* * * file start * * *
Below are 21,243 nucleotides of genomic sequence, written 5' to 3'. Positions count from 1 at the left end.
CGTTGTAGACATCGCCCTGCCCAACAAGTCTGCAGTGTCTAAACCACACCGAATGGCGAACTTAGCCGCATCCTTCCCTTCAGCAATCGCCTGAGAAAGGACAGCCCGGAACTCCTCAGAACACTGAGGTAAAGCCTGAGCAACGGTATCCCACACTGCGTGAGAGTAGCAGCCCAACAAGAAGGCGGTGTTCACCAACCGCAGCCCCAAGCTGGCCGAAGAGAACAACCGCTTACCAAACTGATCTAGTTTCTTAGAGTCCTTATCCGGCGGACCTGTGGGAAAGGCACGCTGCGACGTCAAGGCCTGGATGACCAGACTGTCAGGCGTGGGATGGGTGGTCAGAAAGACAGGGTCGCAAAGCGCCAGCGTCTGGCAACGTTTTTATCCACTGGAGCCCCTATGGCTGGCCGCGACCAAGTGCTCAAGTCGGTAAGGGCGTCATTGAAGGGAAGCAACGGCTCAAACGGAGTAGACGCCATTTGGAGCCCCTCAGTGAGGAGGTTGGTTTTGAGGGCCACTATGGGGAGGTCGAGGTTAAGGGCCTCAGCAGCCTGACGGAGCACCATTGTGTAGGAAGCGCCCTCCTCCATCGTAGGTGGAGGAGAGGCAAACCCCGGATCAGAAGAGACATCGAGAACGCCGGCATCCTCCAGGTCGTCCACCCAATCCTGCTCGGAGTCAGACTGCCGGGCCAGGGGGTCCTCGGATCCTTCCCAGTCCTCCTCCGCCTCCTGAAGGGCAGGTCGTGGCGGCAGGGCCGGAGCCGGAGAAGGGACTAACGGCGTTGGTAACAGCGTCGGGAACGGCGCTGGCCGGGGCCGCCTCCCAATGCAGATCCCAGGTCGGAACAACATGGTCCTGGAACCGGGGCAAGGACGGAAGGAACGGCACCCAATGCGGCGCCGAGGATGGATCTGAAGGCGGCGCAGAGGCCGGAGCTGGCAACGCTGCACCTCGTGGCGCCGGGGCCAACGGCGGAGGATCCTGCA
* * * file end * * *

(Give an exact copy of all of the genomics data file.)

Below are 21,243 nucleotides of genomic sequence, written 5' to 3'. Positions count from 1 at the left end.
CGTTGTAGACATCGCCCTGCCCAACAAGTCTGCAGTGTCTAAACCACACCGAATGGCGAACTTAGCCGCATCCTTCCCTTCAGCAATCGCCTGAGAAAGGACAGCCCGGAACTCCTCAGAACACTGAGGTAAAGCCTGAGCAACGGTATCCCACACTGCGTGAGAGTAGCAGCCCAACAAGAAGGCGGTGTTCACCAACCGCAGCCCCAAGCTGGCCGAAGAGAACAACCGCTTACCAAACTGATCTAGTTTCTTAGAGTCCTTATCCGGCGGACCTGTGGGAAAGGCACGCTGCGACGTCAAGGCCTGGATGACCAGACTGTCAGGCGTGGGATGGGTGGTCAGAAAGACAGGGTCGCAAAGCGCCAGCGTCTGGCAACGTTTTTATCCACTGGAGCCCCTATGGCTGGCCGCGACCAAGTGCTCAAGTCGGTAAGGGCGTCATTGAAGGGAAGCAACGGCTCAAACGGAGTAGACGCCATTTGGAGCCCCTCAGTGAGGAGGTTGGTTTTGAGGGCCACTATGGGGAGGTCGAGGTTAAGGGCCTCAGCAGCCTGACGGAGCACCATTGTGTAGGAAGCGCCCTCCTCCATCGTAGGTGGAGGAGAGGCAAACCCCGGATCAGAAGAGACATCGAGAACGCCGGCATCCTCCAGGTCGTCCACCCAATCCTGCTCGGAGTCAGACTGCCGGGCCAGGGGGTCCTCGGATCCTTCCCAGTCCTCCTCCGCCTCCTGAAGGGCAGGTCGTGGCGGCAGGGCCGGAGCCGGAGAAGGGACTAACGGCGTTGGTAACAGCGTCGGGAACGGCGCTGGCCGGGGCCGCCTCCCAATGCAGATCCCAGGTCGGAACAACATGGTCCTGGAACCGGGGCAAGGACGGAAGGAACGGCACCCAATGCGGCGCCGAGGATGGATCTGAAGGCGGCGCAGAGGCCGGAGCTGGCAACGCTGCACCTCGTGGCGCCGGGGCCAACGGCGGAGGATCCTGCA